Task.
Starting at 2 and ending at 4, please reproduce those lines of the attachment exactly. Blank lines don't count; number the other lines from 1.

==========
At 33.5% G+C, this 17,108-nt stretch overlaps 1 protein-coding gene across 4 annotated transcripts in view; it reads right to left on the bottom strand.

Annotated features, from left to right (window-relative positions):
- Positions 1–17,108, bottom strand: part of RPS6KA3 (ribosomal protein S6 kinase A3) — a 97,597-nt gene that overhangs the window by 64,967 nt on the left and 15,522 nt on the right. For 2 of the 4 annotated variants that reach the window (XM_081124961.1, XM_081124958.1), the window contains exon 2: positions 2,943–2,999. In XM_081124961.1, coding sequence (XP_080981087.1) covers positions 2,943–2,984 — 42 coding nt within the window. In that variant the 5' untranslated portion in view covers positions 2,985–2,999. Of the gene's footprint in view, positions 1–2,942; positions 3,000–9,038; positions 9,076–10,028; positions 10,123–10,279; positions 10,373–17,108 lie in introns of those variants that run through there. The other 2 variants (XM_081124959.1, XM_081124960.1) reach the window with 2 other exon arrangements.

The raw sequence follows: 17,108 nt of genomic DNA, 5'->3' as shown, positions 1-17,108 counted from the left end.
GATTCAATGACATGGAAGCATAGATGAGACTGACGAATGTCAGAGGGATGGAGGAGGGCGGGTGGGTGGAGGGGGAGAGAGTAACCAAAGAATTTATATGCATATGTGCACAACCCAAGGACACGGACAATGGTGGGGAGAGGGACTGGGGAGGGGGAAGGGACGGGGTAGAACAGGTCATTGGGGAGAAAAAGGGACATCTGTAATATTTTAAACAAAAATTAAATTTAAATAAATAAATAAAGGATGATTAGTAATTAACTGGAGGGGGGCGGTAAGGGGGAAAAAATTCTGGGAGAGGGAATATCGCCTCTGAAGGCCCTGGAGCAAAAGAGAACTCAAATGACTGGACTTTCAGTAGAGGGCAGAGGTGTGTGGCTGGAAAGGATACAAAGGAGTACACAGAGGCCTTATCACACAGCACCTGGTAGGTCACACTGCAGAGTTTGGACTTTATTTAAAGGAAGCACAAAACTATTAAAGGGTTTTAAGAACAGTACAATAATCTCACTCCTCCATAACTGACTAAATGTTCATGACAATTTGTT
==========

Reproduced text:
Annotated features, from left to right (window-relative positions):
- Positions 1–17,108, bottom strand: part of RPS6KA3 (ribosomal protein S6 kinase A3) — a 97,597-nt gene that overhangs the window by 64,967 nt on the left and 15,522 nt on the right. For 2 of the 4 annotated variants that reach the window (XM_081124961.1, XM_081124958.1), the window contains exon 2: positions 2,943–2,999. In XM_081124961.1, coding sequence (XP_080981087.1) covers positions 2,943–2,984 — 42 coding nt within the window. In that variant the 5' untranslated portion in view covers positions 2,985–2,999. Of the gene's footprint in view, positions 1–2,942; positions 3,000–9,038; positions 9,076–10,028; positions 10,123–10,279; positions 10,373–17,108 lie in introns of those variants that run through there. The other 2 variants (XM_081124959.1, XM_081124960.1) reach the window with 2 other exon arrangements.

The raw sequence follows: 17,108 nt of genomic DNA, 5'->3' as shown, positions 1-17,108 counted from the left end.